We talked about bags earlier, and yes, most of these single-use shopping bags end up at the dump after just one grocery outing. However, there’s way more than just plastic bags to refill or reuse.
Bought a bottle of water for refreshment? Save that bottle to refill later on. Has your liquid soap just run out? Reuse that dispenser rather than throwing it away after one go. Enjoyed a microwaveable TV dinner? Rinse out the plastic tray and use it again for a future snack.
Also, be creative. A strategically cut cola bottle can become a funnel. A plastic plate could be reused as a plant saucer. Disposable straws can be used for unclogging ketchup bottles or keeping necklaces tangle-free. The only limit is your imagination!
Here’s the thing: you’re not only helping to reduce waste and greenhouse gas emissions, but you’re also leaving more money in your pocket. It’s a win-win!
And, if you’re so inclined, that extra cash can be used to…
6) Plant A Tree
Trees are awesome—they help reduce erosion, provide shade, offer privacy, and give us the oxygen we need to survive. When combined with runaway cats, they give firefighters in suburban neighborhoods around the world job security.
However, planting new trees can also help us reduce climate change.
It’s hard to calculate how much carbon dioxide trees remove from the air, but estimates range from 40–100 lbs (18–45 kg) per year per average tree. Plant-for-the-Planet estimates that planting 1 trillion additional trees would remove up to 25% of human-produced CO2 emissions per year.
Researchers from the ETH Zürich university in Switzerland, led by Professor Tom Crowther, have found that there are about 3.04 trillion trees on the planet today. While that may seem like a lot, it’s about half as many (46%) as there were when human civilization first began. On top of that, 15 billion trees are chopped down every year from logging and deforestation, which is not to mention all the trees lost from increasing forest fires around the world.
Planting trees helps remove carbon dioxide from the atmosphere, but it also does it lower than almost any other climate change solution proposed so far. Hundreds of organizations exist which allow average people to donate as little as $0.30 to plant a single tree.
Here’s a pro tip for you: If you have a home, plant deciduous trees (those where the leaves fall off each year) nearby. During the winter when the tree is leafless, sunlight is able to shine through and help warm your home. However, during the hotter months, the fully-leafed tree blocks out the sun to offer shade and lower cooling costs!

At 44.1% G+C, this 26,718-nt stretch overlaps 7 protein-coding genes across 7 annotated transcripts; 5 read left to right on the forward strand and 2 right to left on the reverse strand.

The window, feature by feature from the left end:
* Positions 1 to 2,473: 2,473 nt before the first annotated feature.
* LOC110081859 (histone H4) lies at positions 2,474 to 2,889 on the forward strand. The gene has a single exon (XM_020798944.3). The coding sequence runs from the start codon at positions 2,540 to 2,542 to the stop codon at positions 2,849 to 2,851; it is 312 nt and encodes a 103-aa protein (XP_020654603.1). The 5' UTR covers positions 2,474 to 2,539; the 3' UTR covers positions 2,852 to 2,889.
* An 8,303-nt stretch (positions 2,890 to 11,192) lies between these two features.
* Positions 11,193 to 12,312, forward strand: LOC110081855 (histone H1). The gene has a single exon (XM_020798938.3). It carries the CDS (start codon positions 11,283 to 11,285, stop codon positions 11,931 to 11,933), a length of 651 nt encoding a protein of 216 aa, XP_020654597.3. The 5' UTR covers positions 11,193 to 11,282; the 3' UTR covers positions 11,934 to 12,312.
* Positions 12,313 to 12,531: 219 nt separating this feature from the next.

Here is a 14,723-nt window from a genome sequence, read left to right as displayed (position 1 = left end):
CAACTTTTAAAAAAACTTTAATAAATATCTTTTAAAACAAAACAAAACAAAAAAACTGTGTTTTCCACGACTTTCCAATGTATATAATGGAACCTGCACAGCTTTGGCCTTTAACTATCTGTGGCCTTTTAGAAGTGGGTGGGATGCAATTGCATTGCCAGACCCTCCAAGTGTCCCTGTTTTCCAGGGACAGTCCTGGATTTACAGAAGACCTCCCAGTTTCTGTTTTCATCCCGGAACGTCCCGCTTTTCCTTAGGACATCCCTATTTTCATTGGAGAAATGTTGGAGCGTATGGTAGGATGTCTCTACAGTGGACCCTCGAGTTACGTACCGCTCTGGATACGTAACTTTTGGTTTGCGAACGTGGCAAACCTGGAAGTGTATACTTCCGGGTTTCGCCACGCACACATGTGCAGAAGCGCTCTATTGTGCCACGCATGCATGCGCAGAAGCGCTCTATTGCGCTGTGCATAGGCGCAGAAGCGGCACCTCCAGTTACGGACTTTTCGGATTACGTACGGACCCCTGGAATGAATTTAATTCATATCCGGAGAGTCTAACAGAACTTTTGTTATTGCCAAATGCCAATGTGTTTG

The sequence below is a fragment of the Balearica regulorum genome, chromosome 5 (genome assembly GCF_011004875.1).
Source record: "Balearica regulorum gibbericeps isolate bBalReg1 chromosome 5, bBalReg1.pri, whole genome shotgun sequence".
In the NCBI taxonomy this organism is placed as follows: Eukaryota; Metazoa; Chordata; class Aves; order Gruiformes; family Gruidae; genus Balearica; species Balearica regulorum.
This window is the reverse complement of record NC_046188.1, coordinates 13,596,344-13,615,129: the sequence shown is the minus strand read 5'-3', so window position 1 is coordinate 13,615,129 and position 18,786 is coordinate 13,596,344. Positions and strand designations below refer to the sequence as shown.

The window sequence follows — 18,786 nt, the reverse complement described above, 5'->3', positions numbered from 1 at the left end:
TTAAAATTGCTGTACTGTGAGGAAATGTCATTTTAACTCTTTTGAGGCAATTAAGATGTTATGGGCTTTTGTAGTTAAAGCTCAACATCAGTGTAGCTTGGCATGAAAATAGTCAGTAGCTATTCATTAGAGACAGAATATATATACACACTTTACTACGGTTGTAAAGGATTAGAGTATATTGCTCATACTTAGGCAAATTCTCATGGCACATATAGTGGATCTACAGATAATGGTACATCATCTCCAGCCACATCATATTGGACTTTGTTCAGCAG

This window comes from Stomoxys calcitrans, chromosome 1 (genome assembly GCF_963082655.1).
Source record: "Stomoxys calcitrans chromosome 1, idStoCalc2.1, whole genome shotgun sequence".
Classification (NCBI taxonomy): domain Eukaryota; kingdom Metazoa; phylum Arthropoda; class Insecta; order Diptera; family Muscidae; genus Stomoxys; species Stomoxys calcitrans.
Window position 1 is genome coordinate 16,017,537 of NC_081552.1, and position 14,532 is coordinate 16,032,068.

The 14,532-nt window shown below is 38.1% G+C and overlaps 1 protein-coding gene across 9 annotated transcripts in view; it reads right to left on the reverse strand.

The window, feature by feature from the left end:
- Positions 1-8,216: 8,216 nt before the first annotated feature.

7) Pitch Your Idea
Ideas—we all have them. But, what do you do with them? If you keep them to yourself, they’re useless, soon to be forgotten. However, when shared, they have the potential to change the world.
Shared ideas have a great chance at becoming solutions, especially when pitched to the right people. Do you have an idea which could help reduce greenhouse gas emissions, lower non-biodegradable waste, or prevent further climate change?
If so, pitch it on Goodwall!
As a community of over 1 million members in 150+ countries, ideas shared on Goodwall get the traction and visibility they deserve. On top of that, they get proper support from a diverse group of individuals from all walks of life. With that kind of audience, even a small climate action idea could change the world.
Want another reason to pitch your idea on Goodwall? Until December 31, 2019, we’re hosting a competition to gather your ideas. To take part, simply pitch a climate action idea as a 30-second video or a shared post on Goodwall. For every climate change-related idea posted, Goodwall will plant a tree (up to 5,000!).
Oh, and you stand to win $1000!
You read that right, each climate idea posted on Goodwall is automatically entered for the $1000 Good Idea Award. The most innovative and powerful ideas given as a 30-second video (like a modern elevator pitch) or post will be featured and promoted around Goodwall and on social media. Later, in January, the best idea will be announced at the Climathon Global Awards in Paris by Goodwall’s partner, Climate-KIC.
Ready to participate? Log on to Goodwall’s app from your mobile device (iOS and Android). Then, hit the “+” icon in the bottom menu and share a “post” or “idea” on climate action! For more information, here’s a guide on how to pitch an idea on Goodwall and why you should share ideas on Goodwall.